The ads leap out from the pages of almost any gun magazine: Soldiers wearing greasepaint and camouflage wield military-style rifles depicted as essential to the American way of life. A promotional spot by the Mossberg brand boasts of weapons "engineered to the specs of freedom and independence."
The ad campaigns by major gun makers continue unabated after mass shootings at a Las Vegas country music concert and a Texas church, and the slick messages are big drivers of sales ahead of Black Friday, by far the heaviest shopping day each year for firearms.
But the marketing tactics for the semi-automatic weapons known as AR rifles are under new scrutiny following the recent attacks. Gun-control activists say the ads risk inspiring the next shooter, while gun-rights advocates insist the weapons are being blamed for the works of deranged individuals.
President Donald Trump designated North Korea a state sponsor of terror during a cabinet meeting Monday. Citing repeated nuclear threats, support of international terror and Kim Jong Un's suspected involvement...
Two nurses lost their licenses after an NBC television station in Georgia persuaded courts to unseal a video secretly recorded by the family of a man who died in their care.
The video shows the World War II veteran repeatedly calling for help, saying he can't breathe. It also shows the nurses failing to take life-saving measures and laughing as they try to start an oxygen machine.
Getty IMages/Joe Raedle
The prosecutor of the International Criminal Court on Monday asked judges to authorize an investigation in Afghanistan into allegations including rape and torture by the U.S. military and CIA, crimes against humanity by the Taliban and war crimes by Afghan security forces.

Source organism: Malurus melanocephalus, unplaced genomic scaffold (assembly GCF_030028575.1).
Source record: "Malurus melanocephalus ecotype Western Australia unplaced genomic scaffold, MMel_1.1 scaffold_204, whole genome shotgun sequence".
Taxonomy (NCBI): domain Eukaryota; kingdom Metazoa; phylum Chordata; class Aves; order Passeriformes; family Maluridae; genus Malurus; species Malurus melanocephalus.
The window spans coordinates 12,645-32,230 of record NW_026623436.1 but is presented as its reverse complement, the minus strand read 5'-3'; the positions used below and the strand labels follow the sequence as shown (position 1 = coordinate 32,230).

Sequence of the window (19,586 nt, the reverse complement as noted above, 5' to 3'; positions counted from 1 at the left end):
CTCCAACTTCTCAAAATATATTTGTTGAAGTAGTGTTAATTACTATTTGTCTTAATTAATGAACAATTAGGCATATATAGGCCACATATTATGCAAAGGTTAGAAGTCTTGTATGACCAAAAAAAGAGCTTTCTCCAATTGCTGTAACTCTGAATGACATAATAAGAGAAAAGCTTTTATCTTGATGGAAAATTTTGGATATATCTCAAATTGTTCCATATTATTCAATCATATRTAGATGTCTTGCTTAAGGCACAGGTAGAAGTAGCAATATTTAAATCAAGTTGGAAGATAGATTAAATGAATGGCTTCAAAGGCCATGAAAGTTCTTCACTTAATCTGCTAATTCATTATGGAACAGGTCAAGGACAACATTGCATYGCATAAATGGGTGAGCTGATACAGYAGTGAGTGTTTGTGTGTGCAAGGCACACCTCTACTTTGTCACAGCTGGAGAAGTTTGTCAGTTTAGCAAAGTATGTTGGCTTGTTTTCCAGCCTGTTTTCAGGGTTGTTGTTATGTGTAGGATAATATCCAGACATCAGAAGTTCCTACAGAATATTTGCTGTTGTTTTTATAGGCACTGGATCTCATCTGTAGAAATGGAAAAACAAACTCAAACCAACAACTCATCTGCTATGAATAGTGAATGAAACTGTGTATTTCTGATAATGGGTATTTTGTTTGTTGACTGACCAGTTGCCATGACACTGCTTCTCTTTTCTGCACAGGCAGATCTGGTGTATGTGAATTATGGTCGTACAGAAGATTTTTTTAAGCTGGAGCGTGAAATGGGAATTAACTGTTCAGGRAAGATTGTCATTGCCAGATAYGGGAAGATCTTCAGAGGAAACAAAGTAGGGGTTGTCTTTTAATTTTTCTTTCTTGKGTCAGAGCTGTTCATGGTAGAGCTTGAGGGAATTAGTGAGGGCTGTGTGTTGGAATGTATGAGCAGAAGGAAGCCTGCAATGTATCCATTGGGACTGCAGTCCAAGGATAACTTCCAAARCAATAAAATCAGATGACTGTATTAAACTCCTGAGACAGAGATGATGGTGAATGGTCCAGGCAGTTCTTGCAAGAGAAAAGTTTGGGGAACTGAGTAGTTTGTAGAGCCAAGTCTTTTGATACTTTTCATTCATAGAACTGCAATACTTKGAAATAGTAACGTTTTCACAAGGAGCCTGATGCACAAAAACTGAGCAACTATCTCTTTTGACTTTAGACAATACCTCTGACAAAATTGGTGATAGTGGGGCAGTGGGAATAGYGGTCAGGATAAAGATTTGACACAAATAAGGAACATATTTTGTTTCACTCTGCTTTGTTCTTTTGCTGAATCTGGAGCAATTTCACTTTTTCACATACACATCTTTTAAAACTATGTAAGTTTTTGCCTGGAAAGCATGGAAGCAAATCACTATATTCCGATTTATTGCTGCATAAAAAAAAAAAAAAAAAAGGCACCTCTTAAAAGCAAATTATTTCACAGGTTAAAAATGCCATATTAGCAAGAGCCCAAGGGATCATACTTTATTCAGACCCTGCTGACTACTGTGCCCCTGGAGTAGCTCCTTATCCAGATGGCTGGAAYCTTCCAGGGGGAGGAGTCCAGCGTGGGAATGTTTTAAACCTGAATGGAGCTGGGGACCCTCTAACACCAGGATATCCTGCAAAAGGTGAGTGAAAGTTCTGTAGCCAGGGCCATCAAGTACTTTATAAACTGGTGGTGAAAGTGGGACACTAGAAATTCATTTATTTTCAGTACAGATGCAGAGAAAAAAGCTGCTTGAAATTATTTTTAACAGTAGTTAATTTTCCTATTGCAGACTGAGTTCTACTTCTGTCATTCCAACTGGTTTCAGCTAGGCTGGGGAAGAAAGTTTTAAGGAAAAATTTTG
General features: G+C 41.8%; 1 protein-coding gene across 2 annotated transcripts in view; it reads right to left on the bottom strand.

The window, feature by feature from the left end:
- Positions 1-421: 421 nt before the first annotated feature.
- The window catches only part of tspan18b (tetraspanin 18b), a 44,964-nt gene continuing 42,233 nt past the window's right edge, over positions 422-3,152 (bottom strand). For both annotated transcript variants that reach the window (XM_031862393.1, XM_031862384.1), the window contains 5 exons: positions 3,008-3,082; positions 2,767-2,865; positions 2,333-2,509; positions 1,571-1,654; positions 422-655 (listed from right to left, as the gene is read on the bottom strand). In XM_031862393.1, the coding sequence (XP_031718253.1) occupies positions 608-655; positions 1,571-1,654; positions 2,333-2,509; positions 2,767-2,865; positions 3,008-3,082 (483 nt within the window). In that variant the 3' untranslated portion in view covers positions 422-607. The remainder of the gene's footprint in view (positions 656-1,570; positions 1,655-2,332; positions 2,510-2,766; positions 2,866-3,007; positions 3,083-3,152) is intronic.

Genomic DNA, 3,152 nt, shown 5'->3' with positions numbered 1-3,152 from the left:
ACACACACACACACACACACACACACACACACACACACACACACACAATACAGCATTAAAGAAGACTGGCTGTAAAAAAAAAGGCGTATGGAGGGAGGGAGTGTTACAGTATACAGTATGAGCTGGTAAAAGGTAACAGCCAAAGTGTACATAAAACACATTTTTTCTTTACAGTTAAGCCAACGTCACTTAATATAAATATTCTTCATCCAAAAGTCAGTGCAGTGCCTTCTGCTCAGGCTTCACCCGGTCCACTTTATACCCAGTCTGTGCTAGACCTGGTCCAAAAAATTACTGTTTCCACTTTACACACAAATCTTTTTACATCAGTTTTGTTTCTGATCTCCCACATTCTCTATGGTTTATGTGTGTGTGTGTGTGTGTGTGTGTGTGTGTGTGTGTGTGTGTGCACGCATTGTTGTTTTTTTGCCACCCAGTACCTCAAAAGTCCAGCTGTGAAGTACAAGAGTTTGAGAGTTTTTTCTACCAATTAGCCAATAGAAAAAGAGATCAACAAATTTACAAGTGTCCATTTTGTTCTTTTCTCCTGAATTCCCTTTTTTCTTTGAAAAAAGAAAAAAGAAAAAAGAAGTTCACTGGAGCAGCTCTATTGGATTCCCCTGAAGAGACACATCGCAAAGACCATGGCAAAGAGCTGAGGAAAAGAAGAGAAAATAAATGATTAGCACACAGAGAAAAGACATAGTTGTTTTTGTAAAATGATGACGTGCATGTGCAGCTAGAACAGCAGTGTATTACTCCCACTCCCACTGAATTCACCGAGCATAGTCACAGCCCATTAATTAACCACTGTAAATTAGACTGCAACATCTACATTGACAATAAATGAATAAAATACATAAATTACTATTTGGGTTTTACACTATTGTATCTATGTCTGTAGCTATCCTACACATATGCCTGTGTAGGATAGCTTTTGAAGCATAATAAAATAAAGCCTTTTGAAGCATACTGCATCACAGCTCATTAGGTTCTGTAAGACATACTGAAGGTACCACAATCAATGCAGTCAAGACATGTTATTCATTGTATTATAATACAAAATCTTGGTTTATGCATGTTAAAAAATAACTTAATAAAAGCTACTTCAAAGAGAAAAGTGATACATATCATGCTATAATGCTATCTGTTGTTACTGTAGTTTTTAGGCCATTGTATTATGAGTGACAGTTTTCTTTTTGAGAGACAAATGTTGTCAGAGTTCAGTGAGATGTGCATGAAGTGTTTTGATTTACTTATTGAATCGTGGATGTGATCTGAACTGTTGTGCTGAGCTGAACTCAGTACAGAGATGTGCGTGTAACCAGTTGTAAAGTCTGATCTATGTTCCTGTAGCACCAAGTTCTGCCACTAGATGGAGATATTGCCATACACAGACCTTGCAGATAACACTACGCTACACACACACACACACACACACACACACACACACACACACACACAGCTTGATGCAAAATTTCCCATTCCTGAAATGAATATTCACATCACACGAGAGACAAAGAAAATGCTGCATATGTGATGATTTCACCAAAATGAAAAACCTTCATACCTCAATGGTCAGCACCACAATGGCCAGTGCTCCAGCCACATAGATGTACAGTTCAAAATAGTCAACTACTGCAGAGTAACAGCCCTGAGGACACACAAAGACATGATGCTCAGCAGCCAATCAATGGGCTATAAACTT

The announcement marked the first time ICC Prosecutor Fatou Bensouda has gone after Americans for alleged war crimes and sets up a possible showdown with Washington.
As well as alleged crimes by American troops in Afghanistan, Bensouda wants to investigate CIA operatives for their roles in secret detention facilities in Afghanistan and other countries that are court members.
Debra Tate got the call from Corcoran State Prison around 8:30 p.m. Sunday -- the man who ordered the killing of her sister was dead.
It wasn't a surprise. She'd been expecting it for at least a week after hearing about Charles Manson's poor health.
But it still took some time for her to process her feelings. After the phone call Sunday night, Tate said she prayed.
A pair of explosions rocked a gigantic cosmetics manufacturing plant in New York's Orange County Monday, killing one worker and injuring nearly three dozen other people as thick plumes of noxious black smoke speweed from the roof and the blasted-out sides of the building, according to authorities and footage posted to social media.
The the body of the worker who died in the blasts at Verla International plant, a 52,000 square-foot facility on Temple Hill Road in New Windsor, was found inside the plant after missing most of the day Tuesday. His identity hasn't yet been released.
A 6-foot crocodile was spotted sun bathing on a Florida beach Monday morning, drawing dozens of onlookers as it sat in the surf.
Police responded to Hollywood Beach near N. Surf Road and Haynes Street after witnesses reported seeing the crocodile walking along the shore around 7:30 a.m.
Robert MacDonald/AP, File
Summer thunderstorms in North America will likely be larger, wetter and more frequent in a warmer world, dumping 80 percent more rain in some areas and worsening flooding, a new study says.
Future storms will also be wilder, soaking entire cities and huge portions of states, according to a federally-funded study released Monday in the journal Nature Climate Change.
The U.S. in recent years has experienced prolonged drenchings that have doused Nashville in 2010, West Virginia and Louisiana in 2016 and Houston this year. The disasters cost about $20 billion a year in damage.